Iran's two-week-old "Green Revolution" is being crushed by the iron fist of state power. The million strong Iranians who turned out on the streets of Tehran last week screaming "Where is my vote?" and "Death to the dictator" have learned the ugliest of lessons about what the hard-line Islamists, who have ruled Iran in the name of God The Merciful for 30 years, are prepared to do to retain power.
This is a bitter moment not only for Iranians seeking change, but for all who have watched their bloody repression from afar. The hard-liners, or "principalists," as they are known, won easily, alas. They never even had to mobilize the Islamic Revolutionary Guard Corp or send tanks out into the streets. They quelled the rebellion and restored order, if not peace, with only the Basiji's bullets and clubs.
But despite the embittered frustration of the courageous Iranians, there may be a silver lining to this defeat. The true essence of the Islamic theocracy in Iran has been exposed, the sham of its "Islamic democracy" revealed. The Islamic Republic's legitimacy is now in question as is the presidential election staged to ratify the status quo.
This farce, hopefully, will have shown Iranians that there is no "enlightened Islamic" alternative to the Islamic hard-liners.
However painful, this defeat may persuade Iranians that political Islam, or Islamic government, is not the solution, that religion and politics, or Islam and republicanism, should not mix, and that their sclerotic clerics should return to their spiritual business. In other words, in the long run, the secular opponents whose voices have heretofore been suppressed may finally be called upon to deliver the change Iranians have been seeking.
It should have been clear all along that the fix was in. Of the 475-odd candidates who sought to challenge Mahmoud Ahmadinejad, the incumbent hard-line president, the Guardian Council approved only four - all dependable veterans of the old order. None was likely to threaten the theocracy, only to present a more moderate face to the world and a better management of growing domestic problems.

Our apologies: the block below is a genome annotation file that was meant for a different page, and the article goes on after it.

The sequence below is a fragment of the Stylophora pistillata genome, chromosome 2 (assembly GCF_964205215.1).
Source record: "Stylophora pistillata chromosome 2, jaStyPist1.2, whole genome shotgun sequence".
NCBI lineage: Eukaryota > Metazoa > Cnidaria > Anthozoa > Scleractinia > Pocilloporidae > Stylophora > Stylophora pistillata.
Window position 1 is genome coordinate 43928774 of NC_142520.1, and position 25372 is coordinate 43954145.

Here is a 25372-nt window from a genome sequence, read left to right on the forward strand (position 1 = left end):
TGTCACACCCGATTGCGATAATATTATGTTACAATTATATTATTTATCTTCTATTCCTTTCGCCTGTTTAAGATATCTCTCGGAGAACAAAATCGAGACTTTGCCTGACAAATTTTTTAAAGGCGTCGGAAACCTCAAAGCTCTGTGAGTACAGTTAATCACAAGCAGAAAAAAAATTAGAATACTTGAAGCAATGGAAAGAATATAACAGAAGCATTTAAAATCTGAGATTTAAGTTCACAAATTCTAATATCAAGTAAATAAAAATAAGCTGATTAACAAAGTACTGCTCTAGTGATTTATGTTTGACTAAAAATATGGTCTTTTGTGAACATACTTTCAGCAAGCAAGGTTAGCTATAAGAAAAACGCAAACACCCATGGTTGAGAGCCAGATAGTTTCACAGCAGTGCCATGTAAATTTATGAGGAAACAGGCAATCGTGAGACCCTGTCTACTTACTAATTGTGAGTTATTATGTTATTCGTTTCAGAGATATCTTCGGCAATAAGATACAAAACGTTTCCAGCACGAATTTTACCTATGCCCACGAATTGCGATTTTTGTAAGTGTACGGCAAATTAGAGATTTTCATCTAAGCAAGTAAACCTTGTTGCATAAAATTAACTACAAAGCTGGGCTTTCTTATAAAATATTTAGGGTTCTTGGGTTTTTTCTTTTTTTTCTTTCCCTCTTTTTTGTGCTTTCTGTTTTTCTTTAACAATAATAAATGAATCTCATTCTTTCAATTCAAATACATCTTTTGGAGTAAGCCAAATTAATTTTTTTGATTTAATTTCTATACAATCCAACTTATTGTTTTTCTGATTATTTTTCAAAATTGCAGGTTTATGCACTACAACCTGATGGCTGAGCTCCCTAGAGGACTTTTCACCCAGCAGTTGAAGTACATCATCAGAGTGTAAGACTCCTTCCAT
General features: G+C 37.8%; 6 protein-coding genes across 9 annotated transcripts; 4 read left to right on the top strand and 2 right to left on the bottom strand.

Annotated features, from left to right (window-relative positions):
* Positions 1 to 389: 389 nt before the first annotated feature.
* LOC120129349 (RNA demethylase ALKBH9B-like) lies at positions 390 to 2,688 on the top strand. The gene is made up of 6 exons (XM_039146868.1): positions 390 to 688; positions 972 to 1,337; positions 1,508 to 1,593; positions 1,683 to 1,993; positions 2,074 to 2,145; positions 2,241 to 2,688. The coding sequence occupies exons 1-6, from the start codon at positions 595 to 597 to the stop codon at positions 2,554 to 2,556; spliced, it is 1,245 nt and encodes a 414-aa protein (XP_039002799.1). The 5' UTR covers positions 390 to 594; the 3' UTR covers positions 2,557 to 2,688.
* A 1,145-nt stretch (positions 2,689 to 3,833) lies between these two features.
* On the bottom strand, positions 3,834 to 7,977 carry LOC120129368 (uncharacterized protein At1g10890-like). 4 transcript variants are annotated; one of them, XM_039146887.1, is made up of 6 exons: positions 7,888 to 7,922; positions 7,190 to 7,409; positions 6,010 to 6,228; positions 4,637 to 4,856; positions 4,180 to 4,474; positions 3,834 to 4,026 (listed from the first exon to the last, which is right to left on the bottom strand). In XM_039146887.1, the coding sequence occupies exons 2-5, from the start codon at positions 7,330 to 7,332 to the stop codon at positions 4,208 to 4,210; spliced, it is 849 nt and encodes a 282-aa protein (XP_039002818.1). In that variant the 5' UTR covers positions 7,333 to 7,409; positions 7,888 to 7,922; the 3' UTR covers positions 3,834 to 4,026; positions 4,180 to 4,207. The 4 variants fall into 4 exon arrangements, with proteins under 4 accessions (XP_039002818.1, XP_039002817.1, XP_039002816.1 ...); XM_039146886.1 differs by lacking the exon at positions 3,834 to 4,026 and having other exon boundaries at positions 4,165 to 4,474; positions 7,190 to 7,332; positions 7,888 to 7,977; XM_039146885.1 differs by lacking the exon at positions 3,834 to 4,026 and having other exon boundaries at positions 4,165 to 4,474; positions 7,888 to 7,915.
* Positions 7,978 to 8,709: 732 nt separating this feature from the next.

However, even the prospect of a mumbling Mir Hossein Mousavi was too much for Ayatollah Ali Khamanei, the Supreme Leader, and the military-security forces around him. They had played this game before. In 1997, Iranians elected Mohammad Khatami their president, flirting with a more modern Islamic face. But time and again, the radical clergy spurned even the modest reforms that Khatami proposed.
This time around, the theocrats were unwilling to give Iranians even new window dressing. Nor have the winners been gracious in victory. They used force to quell peaceful objections to election results, killing scores of people, injuring thousands and imprisoning hundreds, including seventy members of the Islamic Association of University Professors and over 50 "reformers," mostly members of the Islamic Participation Party.
Having worked himself up to deploring and condemning the violence against peaceful protestors, President Obama is officially waiting to "see how this thing ends" - as if there is any doubt about that now. Washington has made one symbolic concession to the Tweeters before preparing to rush off to the negotiating table: American diplomats will not break bread with Iranian counterparts on the Fourth of July.
However unsatisfying America's studied neutrality, the President is absolutely right about one thing: Iranians must decide their own future. Those who want freedom may have to pay a dreadful price to secure it.
But this time, those who pose a true alternative to theocracy, the secular Iranians, must find ways to unite, make their voices heard and their clout felt. The next time, when Iranians are ready to say no, they may get it right.
Miller is an adjunct fellow at the Manhattan Institute and the author of "God Has Ninety-Nine Names: Reporting from a Militant Middle East." Amirahmadi is an Iranian academic and political analyst and president of the American Iranian Council.